Leaning forward vs. the Tactical Turtle

There has been some criticism of yesterday’s Tactical Turtle post that I wanted to address around the issue of leaning forward/recoil control. Yesterday, I said that the Tactical Turtle stance is good for recoil control for people who don’t have a lot of grip and/or upper body strength. Locking your elbows, leaning forward aggressively, and hunching your shoulders will absolutely help control recoil. However, it’s as I mentioned bad for pretty much anything else. So what’s a solution for shooters lacking in upper body strength? To explain visually, here’s my friend and cool ladybro Brooke Sevigny at the 2012 Steel Challenge:

Brooke Sevigny

Brooke’s stance is excellent. You’ll notice that she has more of a forward lean than a top male shooter would have, which is fine. Her head is also a little bit lower than you’d see on someone like Max Michel. However, what’s more important is what she isn’t doing, and she’s not burying her chin down by her sternum and having to crane her neck to the see the sights. That’s the difference between “leaning forward to control recoil” and the Tactical Turtle. Because her shoulders aren’t hunched up turtle style, Brooke can then keep her head more erect and bring the gun to her eye-line instead of dropping her eyes to the sights. Using this stance, Brooke won’t fatigue as quickly, and she’ll still have all the “advantages” that the Turtle offers for recoil management.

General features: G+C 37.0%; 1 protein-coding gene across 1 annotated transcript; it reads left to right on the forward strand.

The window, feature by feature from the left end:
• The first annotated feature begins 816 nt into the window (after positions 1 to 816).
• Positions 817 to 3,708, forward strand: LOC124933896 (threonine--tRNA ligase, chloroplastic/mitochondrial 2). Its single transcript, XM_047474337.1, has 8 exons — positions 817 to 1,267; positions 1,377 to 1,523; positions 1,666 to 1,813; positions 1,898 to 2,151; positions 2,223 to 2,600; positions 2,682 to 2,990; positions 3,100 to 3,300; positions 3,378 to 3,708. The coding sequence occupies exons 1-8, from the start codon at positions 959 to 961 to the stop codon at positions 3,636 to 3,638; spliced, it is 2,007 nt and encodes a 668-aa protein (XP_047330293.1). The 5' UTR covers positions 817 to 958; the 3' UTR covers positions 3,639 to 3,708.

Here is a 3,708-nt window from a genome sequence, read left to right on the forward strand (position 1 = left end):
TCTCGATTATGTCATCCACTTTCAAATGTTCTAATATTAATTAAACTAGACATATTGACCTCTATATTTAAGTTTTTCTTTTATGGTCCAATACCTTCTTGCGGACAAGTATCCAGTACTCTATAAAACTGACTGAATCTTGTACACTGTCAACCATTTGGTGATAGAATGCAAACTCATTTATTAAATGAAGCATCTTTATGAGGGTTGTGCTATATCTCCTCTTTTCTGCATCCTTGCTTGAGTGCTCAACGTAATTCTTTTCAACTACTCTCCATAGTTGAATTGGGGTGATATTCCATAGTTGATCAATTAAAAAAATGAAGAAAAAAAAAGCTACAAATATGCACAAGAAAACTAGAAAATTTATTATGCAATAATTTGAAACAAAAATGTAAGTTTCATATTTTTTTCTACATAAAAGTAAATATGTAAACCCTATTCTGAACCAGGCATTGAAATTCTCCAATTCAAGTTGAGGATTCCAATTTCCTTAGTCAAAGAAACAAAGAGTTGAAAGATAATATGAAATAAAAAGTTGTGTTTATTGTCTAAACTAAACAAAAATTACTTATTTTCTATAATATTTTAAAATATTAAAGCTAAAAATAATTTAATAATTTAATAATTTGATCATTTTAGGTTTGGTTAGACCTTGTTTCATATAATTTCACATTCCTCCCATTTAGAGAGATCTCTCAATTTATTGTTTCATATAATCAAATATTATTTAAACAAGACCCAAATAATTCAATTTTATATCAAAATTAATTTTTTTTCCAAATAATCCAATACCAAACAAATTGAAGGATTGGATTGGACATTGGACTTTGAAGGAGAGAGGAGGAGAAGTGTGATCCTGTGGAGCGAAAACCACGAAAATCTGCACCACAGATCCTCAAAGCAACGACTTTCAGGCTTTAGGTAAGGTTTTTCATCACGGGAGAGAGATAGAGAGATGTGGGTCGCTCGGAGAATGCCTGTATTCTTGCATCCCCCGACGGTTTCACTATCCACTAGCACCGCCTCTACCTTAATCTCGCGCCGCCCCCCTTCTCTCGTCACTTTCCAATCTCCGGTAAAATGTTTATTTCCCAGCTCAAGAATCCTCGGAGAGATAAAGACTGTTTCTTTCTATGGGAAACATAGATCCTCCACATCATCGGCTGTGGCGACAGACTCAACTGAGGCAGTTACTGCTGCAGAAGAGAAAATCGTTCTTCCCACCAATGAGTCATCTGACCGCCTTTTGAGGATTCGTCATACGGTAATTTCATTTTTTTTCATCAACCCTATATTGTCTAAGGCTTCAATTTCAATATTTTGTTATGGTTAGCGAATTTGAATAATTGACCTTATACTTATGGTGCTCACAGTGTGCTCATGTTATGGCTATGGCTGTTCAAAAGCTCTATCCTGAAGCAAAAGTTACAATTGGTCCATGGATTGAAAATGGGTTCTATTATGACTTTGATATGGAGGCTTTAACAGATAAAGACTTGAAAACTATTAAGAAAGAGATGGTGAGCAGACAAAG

Can you get fast and effective hits using the Tactical Turtle? Sure. But with enough practice, you could get fast and effective hits with a Teacup Hollywood Weaver too. The question to ask yourself isn’t “can I shoot well enough using the stance” but “can I shoot better doing something else?”

1 Comment

  1. Heh. I called up this picture on my smartphone at the range on Saturday to show the person I was helping. She found it useful. Thanks!

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